Vegan since 1975, I decide to answer the question, "What DO you eat?" These posts tell about some meals and recipes my family and I have enjoyed over the years.

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Thursday, March 17, 2011

Miso Mushroom Gravy

MISO MUSHROOM GRAVY is good on brown rice. Miso was thought to protect against radiation sickness in Japan after the atomic bombings. Some people have found it helps them after radiation treatments. It is also a delicious salty condiment with the added benefit of friendly bacteria, and should be added at the end of cooking when the gravy is warm, not hot.

Gravy 
1/2 pound--mushrooms
2 Tbl--olive oil
1/2 cup--whole wheat flour
1 tsp--garlic powder
1 tsp--nutritional yeast
sprinkle--basil
2 1/2 cups--hot water
1/4 cup--red or other miso
1/2--juiced lemon


Serve on brown rice, with greens, salad and tofu.

Heat a kettle of water.

Slice half a pound of your favorite mushroom. I used white. In a frying pan, saute the mushroom slices in two tablespoons of olive oil until they are limp and slightly reduced in size.

Mix half a cup of whole wheat flour with a teaspoon garlic powder,a teaspoon of nutritional yeast, and a sprinkle of basil. Stir in with the mushrooms. It will be crumbly. Keep it moving as you brown the flour for a minute or two.

Very gradually add hot water to the pan. Altogether it will be two and a half cups of water. The slower you go, and the hotter the water, the less likely the gravy will be lumpy. Let the gravy cook down to a gravy consistency. This may take fifteen minutes or so. You can use a spatula to stir it every now and then to keep it from sticking. The mushrooms might get stuck in a whisk.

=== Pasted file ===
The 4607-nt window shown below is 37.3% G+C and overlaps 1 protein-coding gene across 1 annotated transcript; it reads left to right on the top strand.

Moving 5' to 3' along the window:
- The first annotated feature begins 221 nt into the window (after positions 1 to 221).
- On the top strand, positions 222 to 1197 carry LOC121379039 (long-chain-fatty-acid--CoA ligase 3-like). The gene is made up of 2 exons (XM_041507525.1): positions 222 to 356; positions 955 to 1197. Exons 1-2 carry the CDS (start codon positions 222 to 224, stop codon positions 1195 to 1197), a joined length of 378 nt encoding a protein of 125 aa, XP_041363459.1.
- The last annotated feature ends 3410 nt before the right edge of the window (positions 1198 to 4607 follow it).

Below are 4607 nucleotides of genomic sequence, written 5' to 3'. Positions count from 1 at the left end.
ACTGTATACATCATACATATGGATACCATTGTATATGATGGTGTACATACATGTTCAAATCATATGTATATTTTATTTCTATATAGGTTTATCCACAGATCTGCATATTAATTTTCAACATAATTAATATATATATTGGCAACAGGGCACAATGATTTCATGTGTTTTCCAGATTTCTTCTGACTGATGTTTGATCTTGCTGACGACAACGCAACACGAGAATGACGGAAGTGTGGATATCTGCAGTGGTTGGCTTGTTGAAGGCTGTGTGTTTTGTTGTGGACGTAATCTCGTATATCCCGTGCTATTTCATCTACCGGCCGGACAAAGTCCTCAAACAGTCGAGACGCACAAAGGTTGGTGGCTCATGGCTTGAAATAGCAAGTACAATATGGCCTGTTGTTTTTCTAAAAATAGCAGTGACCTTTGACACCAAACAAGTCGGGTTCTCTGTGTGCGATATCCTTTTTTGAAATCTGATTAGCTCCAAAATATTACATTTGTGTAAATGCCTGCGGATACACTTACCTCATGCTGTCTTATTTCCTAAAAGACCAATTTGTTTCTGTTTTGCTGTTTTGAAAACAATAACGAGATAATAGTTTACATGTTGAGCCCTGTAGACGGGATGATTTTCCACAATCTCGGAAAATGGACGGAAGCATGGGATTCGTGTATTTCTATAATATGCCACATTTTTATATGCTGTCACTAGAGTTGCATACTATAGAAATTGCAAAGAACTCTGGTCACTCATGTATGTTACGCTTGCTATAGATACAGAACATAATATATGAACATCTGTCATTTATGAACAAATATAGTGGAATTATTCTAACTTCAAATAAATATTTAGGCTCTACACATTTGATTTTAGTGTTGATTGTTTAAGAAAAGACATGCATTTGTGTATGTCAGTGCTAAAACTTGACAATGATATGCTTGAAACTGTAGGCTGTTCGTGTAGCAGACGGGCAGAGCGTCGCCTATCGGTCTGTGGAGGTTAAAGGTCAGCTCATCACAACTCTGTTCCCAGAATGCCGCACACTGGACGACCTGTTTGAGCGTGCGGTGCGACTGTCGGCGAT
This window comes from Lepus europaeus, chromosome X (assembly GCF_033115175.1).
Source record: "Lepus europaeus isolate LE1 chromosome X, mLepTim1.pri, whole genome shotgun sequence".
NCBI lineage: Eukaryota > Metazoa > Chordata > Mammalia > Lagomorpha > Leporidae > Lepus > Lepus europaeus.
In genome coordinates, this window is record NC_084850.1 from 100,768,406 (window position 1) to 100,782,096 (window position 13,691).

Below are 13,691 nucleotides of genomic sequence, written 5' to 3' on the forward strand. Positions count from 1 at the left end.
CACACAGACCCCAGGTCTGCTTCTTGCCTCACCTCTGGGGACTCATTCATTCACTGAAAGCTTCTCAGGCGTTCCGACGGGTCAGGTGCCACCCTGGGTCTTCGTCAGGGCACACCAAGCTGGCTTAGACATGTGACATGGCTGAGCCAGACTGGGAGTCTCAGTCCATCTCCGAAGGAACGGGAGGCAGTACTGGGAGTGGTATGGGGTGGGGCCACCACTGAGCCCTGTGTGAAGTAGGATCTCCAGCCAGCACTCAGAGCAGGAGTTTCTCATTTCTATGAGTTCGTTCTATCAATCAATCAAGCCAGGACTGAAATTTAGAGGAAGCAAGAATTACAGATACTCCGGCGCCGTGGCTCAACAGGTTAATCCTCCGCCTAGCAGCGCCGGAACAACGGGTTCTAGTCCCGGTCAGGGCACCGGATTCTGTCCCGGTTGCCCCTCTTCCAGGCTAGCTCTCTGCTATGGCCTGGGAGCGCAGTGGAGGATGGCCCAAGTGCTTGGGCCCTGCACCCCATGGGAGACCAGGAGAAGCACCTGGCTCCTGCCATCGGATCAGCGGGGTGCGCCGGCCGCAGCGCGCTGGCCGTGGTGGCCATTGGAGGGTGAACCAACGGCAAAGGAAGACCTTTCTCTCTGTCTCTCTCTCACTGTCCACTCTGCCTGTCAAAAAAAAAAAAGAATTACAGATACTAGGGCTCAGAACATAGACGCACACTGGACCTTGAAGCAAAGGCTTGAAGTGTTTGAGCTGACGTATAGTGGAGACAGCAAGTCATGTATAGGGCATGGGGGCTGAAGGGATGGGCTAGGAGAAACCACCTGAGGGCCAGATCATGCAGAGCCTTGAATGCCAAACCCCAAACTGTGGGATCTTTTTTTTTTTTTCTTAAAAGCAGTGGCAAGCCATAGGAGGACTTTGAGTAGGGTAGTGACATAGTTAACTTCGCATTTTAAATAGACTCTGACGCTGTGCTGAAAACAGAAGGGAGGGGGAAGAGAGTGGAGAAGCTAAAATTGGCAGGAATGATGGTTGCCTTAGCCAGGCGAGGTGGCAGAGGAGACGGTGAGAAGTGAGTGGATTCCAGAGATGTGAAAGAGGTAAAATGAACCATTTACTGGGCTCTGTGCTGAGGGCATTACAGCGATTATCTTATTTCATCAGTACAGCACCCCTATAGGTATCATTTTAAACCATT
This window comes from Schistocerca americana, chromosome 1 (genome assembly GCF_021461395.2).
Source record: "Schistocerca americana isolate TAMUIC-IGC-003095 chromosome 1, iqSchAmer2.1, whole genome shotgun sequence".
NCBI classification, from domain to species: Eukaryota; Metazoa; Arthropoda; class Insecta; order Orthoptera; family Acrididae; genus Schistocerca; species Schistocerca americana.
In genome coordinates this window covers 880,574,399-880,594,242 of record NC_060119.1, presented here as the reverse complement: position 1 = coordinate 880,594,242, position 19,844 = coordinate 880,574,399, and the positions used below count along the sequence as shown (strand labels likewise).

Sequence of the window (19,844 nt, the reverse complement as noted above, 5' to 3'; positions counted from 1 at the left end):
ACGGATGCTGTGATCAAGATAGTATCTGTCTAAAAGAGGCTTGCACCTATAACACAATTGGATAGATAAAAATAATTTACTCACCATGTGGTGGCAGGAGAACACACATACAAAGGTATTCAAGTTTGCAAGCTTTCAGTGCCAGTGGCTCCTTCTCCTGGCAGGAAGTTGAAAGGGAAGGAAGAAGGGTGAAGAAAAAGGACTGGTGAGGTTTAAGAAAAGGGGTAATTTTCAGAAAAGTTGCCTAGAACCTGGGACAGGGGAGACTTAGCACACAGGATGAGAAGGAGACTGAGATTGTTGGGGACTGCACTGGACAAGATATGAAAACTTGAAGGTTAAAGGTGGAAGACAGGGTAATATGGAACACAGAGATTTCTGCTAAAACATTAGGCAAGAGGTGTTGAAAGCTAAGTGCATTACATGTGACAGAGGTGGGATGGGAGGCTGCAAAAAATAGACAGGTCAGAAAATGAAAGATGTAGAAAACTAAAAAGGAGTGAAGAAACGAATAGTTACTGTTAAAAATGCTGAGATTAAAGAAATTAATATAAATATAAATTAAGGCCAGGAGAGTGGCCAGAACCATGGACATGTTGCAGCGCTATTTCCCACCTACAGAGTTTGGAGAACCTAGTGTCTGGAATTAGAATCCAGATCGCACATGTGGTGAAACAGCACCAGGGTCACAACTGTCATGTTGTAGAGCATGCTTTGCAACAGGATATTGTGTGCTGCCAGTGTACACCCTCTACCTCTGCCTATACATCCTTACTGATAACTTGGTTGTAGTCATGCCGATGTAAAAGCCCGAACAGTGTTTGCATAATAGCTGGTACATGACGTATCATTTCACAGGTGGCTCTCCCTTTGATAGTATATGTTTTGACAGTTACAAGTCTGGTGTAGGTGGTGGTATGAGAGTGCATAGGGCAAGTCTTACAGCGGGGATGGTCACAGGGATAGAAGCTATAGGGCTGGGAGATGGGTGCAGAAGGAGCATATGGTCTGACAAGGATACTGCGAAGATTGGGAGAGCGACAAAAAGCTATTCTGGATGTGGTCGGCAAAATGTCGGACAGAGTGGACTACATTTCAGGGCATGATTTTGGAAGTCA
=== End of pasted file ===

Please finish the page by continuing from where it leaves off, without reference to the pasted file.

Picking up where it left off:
Remove a little gravy to mix with a quarter cup of red miso, or whatever miso you prefer. I also added half a squeezed lemon. Add this paste back to the gravy when it has cooled slightly, so as not to kill off the friendly bacteria in the miso.

This would also be good made with onions along with the mushrooms. I served it with the brown rice I made in my rice cooker, some steamed kale, some more of the outer crunch tofu—though it was more chewy this time than crunchy: I baked it at 425 degrees, and I had marinated it in water to cover, two tablespoons tamari, and half a teaspoon of garlic powder—and a salad made with red lettuce, scallions, avocado, grapefruit, shredded carrots and dried cranberries.

The boys all vied to have their plate of food be the most photo-worthy. I wonder whose I will pick?

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